In addition, the team has designated a unit break room as the “Improvatorium,” where they set up a visual management tool to share, discuss and track their ideas. Ideas are written on color-coded cards based on their level of complexity and are placed on the large whiteboard in the Improvatorium. They are then moved along the board to indicate where the idea stands — if it’s been submitted, approved, worked on or standardized.
Taking on big issues and quick fixes
One area of concern that the unit addressed was staff responsiveness. “The time it takes nurses to get to patients [who push the call light] decreased from one minute and 40 seconds before we started addressing the issue to as low as 48 seconds,” says Cochrane. After tracking metrics related to responsiveness, staff nurses on the unit narrowed it down to three primary areas causing delays: the admission process, staffing and scheduling, and the call light system. They then identified and devised the following countermeasures:
The Admission Process Caregivers are alerted when a new patient is en route to the unit to ensure the room is properly set up. Upon arrival, patients are introduced to their caregivers and given a welcome letter. Nurses use an admission checklist to make sure they complete all necessary tasks.
Staffing and Scheduling Patient assignments now take into consideration the acuity of patients, so one nurse doesn’t have an abundance of very sick patients and another has less acute patients. In addition, nurses are assigned “buddies”: If one nurse is busy with one patient, the buddy can respond to other patients.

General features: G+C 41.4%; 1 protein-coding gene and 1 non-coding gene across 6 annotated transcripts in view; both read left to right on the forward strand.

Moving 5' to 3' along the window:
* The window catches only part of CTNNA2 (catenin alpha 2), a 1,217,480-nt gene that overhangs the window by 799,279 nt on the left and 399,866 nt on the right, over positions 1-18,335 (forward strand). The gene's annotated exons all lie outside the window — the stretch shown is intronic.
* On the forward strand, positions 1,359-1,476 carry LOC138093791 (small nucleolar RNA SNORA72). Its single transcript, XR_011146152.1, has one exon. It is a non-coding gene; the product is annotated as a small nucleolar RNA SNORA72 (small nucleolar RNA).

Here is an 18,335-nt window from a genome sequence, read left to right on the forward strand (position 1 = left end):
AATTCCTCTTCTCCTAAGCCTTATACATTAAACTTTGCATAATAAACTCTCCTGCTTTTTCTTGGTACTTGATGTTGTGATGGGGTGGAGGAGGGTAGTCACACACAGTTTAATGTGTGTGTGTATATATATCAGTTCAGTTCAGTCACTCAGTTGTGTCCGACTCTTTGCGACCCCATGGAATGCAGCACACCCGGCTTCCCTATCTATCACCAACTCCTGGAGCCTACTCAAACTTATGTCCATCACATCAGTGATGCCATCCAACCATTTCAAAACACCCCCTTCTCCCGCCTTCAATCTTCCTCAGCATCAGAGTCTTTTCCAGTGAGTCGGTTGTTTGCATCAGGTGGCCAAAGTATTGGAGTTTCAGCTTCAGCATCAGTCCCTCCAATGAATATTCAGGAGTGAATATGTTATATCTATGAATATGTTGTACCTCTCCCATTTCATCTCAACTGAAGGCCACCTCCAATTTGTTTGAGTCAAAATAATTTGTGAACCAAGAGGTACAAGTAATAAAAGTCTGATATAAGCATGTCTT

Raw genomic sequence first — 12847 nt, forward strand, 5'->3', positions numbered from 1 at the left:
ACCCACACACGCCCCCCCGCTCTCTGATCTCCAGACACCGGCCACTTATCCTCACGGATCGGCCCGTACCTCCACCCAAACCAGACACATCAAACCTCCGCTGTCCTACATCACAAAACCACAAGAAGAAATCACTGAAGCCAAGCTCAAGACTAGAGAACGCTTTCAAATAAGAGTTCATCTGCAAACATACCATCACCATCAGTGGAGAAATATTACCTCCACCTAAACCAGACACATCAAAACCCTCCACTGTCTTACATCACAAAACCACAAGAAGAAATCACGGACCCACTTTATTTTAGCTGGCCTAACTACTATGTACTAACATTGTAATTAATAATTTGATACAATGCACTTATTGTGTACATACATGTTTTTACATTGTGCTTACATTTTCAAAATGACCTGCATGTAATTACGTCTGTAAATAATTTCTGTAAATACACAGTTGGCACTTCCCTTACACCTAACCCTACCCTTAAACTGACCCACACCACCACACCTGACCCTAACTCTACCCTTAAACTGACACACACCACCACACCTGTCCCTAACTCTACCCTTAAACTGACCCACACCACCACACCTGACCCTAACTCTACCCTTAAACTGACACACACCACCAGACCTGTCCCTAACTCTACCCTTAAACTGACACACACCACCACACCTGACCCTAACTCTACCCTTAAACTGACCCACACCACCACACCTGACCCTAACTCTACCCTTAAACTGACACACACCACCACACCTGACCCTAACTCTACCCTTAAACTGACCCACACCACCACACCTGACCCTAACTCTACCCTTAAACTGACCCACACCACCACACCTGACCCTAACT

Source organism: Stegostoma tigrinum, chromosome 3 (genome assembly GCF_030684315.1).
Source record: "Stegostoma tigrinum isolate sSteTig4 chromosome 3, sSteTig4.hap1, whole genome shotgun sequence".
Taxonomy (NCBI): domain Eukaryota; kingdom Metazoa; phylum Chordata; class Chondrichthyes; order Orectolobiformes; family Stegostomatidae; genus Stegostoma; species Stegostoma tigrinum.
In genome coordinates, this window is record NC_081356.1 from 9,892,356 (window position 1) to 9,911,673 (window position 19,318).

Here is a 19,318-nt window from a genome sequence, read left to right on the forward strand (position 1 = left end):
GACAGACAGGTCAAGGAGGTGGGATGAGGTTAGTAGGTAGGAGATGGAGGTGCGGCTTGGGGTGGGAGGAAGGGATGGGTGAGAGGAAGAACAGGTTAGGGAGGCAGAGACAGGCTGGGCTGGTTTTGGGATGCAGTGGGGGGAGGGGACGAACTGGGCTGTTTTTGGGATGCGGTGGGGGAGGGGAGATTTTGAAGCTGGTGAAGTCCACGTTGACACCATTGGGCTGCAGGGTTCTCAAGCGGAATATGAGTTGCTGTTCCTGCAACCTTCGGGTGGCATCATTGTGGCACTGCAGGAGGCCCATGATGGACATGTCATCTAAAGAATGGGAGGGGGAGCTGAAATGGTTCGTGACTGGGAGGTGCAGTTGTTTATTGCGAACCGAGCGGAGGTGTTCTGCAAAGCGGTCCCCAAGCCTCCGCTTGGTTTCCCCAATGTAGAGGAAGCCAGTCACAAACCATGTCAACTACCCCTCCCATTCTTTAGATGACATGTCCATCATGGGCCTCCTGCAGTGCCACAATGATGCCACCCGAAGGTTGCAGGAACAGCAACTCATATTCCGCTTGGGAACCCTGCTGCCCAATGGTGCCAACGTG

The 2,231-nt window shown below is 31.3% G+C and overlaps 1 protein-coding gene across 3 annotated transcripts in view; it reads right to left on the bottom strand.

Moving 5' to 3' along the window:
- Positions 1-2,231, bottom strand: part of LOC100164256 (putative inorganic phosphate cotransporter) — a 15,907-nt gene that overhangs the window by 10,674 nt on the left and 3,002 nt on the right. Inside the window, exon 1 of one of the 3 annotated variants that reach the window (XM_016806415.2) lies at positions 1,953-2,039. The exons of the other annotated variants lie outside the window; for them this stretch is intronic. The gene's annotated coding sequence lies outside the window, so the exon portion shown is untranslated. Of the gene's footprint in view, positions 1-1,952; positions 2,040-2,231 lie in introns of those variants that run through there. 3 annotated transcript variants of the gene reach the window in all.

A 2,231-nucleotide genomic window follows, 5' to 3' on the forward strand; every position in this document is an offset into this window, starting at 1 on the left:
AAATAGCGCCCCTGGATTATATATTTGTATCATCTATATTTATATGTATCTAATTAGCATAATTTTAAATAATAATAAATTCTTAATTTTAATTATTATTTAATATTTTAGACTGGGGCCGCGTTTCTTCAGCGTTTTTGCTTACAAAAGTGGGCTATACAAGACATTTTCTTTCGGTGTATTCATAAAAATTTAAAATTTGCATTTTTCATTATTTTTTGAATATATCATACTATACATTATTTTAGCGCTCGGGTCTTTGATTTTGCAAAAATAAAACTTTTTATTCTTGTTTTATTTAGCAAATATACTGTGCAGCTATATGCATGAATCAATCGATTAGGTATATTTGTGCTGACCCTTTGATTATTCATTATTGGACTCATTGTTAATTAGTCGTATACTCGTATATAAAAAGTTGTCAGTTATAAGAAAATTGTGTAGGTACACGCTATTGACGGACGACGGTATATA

The Call Light System The unit eliminated its call center and now utilizes technology to the fullest. “The call now goes directly to the nurses and nursing aides through Vocera® [the voice communication system],” says Coyne. “Whoever is available gets to the call first.”
These changes, which are now incorporated into the unit’s standard operating procedures, worked to enhance team collaboration and communication that affected patient outcomes: The unit achieved 96th percentile in a recent HCAHPS (Hospital Consumer Assessment of Healthcare Providers and Systems) patient survey “Nursing Communication” domain and 83rd percentile in the “Responsiveness” domain.
But the CI initiative isn’t a “one-and-done” program that ended when the first barriers were addressed. The unit has recently begun working on inventory waste. “We are looking at simple efficiencies now,” says Drew. “Yes, there are going to be some large-scale changes, but what’s really made the project successful is the summation of a bunch of small changes.”
The other key to success was a shift in culture, stated Drew and Cochrane. “As managers, we are so used to putting out fires. This initiative builds capability within our staff. It empowers them and gives them the tools to be successful,” says Drew. “That’s why it’s working. Nurses have psychological ownership of not only the ideas, but the overall process.”
*The lean approach was first developed by Toyota in 1990 and has spread to many industries.